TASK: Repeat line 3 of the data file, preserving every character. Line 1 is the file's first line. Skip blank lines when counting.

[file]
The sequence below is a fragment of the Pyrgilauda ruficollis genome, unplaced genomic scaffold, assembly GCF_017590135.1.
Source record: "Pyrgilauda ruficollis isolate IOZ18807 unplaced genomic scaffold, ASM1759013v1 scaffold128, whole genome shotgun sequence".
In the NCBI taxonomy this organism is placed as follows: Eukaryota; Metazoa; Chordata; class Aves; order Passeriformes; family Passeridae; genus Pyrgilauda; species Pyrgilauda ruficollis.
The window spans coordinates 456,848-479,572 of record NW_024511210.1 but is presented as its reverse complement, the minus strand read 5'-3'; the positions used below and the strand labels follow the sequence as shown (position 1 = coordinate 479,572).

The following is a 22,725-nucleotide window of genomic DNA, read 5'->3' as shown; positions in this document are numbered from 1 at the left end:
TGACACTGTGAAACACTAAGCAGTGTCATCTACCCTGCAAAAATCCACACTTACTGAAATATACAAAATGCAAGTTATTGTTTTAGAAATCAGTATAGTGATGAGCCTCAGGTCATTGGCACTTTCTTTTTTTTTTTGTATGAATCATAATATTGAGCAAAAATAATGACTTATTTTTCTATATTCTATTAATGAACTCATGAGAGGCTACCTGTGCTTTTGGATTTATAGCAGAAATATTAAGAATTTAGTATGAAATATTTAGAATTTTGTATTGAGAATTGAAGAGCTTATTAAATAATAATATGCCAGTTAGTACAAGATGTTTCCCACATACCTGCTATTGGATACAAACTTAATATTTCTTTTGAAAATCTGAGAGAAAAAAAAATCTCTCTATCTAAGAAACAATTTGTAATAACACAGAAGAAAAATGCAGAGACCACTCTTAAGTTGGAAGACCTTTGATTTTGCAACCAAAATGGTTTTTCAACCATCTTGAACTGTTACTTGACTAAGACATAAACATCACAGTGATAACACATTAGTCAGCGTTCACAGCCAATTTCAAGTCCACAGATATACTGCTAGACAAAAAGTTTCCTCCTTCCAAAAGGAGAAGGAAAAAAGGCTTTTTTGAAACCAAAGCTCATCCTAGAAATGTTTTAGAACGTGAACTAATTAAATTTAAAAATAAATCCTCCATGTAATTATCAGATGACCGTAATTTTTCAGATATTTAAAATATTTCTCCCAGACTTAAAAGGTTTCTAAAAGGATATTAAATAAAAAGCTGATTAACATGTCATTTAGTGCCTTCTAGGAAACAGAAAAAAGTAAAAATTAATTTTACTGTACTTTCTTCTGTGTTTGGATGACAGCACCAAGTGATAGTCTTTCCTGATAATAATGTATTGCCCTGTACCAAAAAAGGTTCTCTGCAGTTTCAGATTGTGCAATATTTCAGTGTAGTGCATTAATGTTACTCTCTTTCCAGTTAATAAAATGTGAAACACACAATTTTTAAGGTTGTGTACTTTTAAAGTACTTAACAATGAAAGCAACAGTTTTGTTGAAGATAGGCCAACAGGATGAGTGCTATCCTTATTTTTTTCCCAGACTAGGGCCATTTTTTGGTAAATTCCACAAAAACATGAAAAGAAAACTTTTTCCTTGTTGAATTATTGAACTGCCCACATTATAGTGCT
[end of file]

In the NCBI taxonomy this organism is placed as follows: Eukaryota; Metazoa; Chordata; class Aves; order Passeriformes; family Passeridae; genus Pyrgilauda; species Pyrgilauda ruficollis.